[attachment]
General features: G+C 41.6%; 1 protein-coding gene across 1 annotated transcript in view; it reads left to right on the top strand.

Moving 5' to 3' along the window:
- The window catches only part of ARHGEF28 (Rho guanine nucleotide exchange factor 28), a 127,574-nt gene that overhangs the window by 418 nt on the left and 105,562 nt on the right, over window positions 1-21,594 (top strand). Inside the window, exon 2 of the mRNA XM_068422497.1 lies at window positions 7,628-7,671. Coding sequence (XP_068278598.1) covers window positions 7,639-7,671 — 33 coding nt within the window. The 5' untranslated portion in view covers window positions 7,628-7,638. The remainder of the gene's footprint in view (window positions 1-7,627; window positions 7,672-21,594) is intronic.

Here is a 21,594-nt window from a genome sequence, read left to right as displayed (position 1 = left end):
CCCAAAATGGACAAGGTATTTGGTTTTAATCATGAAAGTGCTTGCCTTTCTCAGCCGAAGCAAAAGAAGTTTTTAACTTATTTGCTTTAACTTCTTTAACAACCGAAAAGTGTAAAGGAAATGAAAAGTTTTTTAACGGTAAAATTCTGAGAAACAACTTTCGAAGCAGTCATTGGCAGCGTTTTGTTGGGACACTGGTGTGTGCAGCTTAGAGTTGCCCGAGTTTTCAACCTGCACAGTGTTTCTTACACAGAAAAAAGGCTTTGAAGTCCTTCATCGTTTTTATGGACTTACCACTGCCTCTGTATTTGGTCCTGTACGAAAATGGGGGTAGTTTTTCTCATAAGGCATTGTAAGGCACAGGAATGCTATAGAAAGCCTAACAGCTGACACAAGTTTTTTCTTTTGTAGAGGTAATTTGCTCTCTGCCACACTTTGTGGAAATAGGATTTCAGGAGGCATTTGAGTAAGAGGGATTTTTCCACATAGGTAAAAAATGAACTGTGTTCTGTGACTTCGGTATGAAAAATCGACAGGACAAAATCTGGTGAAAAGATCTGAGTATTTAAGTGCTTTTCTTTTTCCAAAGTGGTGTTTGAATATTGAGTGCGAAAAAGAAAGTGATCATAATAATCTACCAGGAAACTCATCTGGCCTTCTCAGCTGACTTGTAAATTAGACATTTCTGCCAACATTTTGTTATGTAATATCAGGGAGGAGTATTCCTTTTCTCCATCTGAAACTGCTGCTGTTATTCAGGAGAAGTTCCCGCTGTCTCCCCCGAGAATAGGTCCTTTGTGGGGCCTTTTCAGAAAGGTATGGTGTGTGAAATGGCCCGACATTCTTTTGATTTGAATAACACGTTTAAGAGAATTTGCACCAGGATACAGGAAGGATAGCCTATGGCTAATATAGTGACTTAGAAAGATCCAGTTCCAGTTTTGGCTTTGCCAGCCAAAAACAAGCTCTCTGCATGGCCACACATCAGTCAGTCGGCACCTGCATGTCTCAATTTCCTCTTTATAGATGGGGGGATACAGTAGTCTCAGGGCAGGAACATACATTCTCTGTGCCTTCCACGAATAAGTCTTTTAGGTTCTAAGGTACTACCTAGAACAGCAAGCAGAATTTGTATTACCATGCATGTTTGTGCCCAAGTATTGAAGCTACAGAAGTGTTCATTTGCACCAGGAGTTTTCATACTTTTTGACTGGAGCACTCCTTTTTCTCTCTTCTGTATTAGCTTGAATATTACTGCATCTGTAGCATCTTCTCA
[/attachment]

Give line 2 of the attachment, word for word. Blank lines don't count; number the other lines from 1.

Moving 5' to 3' along the window: